Politics from the Palouse to Puget Sound

Wednesday, April 02, 2008

Second Snowiest March Ever Makes 2007-2008 Third Snowiest On Record

Spokane is now within 6 inches of breaking its all-time record for seasonal snowfall.


Meanwhile, James Taranto points out that environmental alarmism has always been with us and will always be with us.

Mary Ann Lindley is an editor at the Tallahassee Democrat, the main newspaper in Florida's capital. In a blog entry on the paper's Web site, she writes that a friend recently gave her a copy of the Democrat dated Jan. 21, 1981--the day after Ronald Reagan was inaugurated and the mad mullahs who ran Iran released the American diplomats they had taken prisoner, a crime that has gone unpunished in the 27 subsequent years.

"But the thing that caught my attention in that 27 year old newspaper," Lindley writes, "was a letter to the editor from a Darrell E. Levi":

In 1981, Mr. Levi's concern was the "accelerating devastation of the world's tropical forests and with that the possibility of major changes in the world's climate."

He went on to write that "over the past 20 years, it has become clearer that the main, most inexorable threat humans face is not political or ideological conflict, social disintegration or economic chaos--as real and important as these things are--but destruction of the very biolgoical [sic] basis of life."

That was long ago, and yet the warnings he issued are almost precisely the ones we hear today: that we run great risk if we ignore our interdependency with soil, air, water, plants and animals and that a global ecological crisis is upon us and will destroy us without an informed citizenry prepared to respond and help steer a new course for "Spaceship Earth."


Now, we're not exactly sure what kind of "changes in the world's climate" Levi meant to warn about. Back in the 1970s, people worried about a new Ice Age, but at some point between then and 1988, the concern shifted to global warming. It's possible that in the interim, an informed citizenry did steer a new course for Spaceship Earth, one that took the craft dangerously close to the sun.

Possible, but--let's be honest--not probable. We like to think we're pretty informed, and we don't remember anything like this happening. Anyway, the Earth isn't really a spaceship. Its course is fixed by nature, God or some combination thereof.

The lesson of Darrell E. Levi would seem to be that doomsayers will always be with us. They were with us in 1981, they are with us in 2008, and we feel confident predicting that they will be with us in 2035.

Incredibly, though, Lindley draws the opposite conclusion--that Levi's predictions were prescient not because they came true but because people are making similar predictions now:

It's easy to dismiss today's "alarmists" who speak of the dire consequences of our various policy choices and personal decisions. But Mr. Levi's letter is riveting. He was--and is--right on the money. Everything he said then still applies, squared.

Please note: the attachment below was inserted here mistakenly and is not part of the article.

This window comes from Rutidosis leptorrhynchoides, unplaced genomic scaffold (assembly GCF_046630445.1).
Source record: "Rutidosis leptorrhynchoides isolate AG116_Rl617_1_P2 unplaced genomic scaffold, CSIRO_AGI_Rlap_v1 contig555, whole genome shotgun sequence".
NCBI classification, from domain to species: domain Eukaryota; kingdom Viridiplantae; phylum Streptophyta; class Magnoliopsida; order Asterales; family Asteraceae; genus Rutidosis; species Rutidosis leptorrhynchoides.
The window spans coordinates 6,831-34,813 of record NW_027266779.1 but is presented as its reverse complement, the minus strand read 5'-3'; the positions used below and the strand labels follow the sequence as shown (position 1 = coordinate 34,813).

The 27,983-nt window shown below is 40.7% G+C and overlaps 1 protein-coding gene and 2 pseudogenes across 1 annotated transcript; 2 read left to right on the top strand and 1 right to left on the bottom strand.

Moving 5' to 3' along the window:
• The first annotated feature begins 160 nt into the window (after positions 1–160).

The good news is that some of today's citizenry is more informed and some leaders, such as Governor Crist, are aiming their sites [sic] on solutions, however incremental, to save the ship known as Spaceship Earth.


LiveScience.com, meanwhile, reports that the climate was changing millennia before the Industrial Age:

Humans may have struck the final blow that killed the woolly-mammoth, but climate change seems to have played a major part in setting up the end-game, according to a new study. . . .

Scientists have long debated what finally drove the furry beasts over the edge. Researchers led by David Nogues-Bravo of the National Museum of Natural Sciences in Spain used models of the climate, as well as models of woolly-mammoth and human populations, to study the relative importance of various factors leading to the mammals' demise. . . .

The team found that the brunt of the damage done to mammoths was due to Earth's warming weather around 8,000 to 6,000 years ago. Since Earth was coming out of a glacial period at that time, temperatures were climbing and recasting the planet's landscape, and the mammoth's preferred habitat, steppe tundra, was vastly reduced.

As far as we know, no one worried about climate change back then. They were too busy worrying about getting trampled by mammoths.


Of course, as we've all learned, any departure from average in either direction is proof of global warming, so don't expect that we'll get off the hook if April brings another half foot of the miserable white stuff.

3 comments:

Tom Forbes said...

I found it interesting that places that normally get a lot of snow, like Green Bay, WI and Caribou, ME, had their all-time greatest snowfall this winter. That's saying something.

April E. Coggins said...

We have family in south Mississippi and they called us because they were having a snowball fight with their kids. They were even able to patch together a small snowman. This happened a couple of months ago, but still.......

Alex Williams said...

Al Gore should have visited Pullman before he made his movie.